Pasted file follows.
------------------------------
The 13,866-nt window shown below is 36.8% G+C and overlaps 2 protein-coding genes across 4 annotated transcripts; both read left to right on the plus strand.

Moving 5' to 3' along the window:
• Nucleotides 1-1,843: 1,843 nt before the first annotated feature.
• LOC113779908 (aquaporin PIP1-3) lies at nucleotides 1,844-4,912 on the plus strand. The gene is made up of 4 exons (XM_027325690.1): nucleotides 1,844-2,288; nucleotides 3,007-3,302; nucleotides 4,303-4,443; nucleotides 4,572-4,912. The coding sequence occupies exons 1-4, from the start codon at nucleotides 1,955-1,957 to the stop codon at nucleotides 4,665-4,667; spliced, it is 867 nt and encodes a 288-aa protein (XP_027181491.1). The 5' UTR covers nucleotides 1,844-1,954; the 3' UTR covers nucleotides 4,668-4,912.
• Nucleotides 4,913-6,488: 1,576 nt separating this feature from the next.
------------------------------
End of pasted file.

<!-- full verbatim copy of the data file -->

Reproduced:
The 13,866-nt window shown below is 36.8% G+C and overlaps 2 protein-coding genes across 4 annotated transcripts; both read left to right on the plus strand.

Moving 5' to 3' along the window:
• Nucleotides 1-1,843: 1,843 nt before the first annotated feature.
• LOC113779908 (aquaporin PIP1-3) lies at nucleotides 1,844-4,912 on the plus strand. The gene is made up of 4 exons (XM_027325690.1): nucleotides 1,844-2,288; nucleotides 3,007-3,302; nucleotides 4,303-4,443; nucleotides 4,572-4,912. The coding sequence occupies exons 1-4, from the start codon at nucleotides 1,955-1,957 to the stop codon at nucleotides 4,665-4,667; spliced, it is 867 nt and encodes a 288-aa protein (XP_027181491.1). The 5' UTR covers nucleotides 1,844-1,954; the 3' UTR covers nucleotides 4,668-4,912.
• Nucleotides 4,913-6,488: 1,576 nt separating this feature from the next.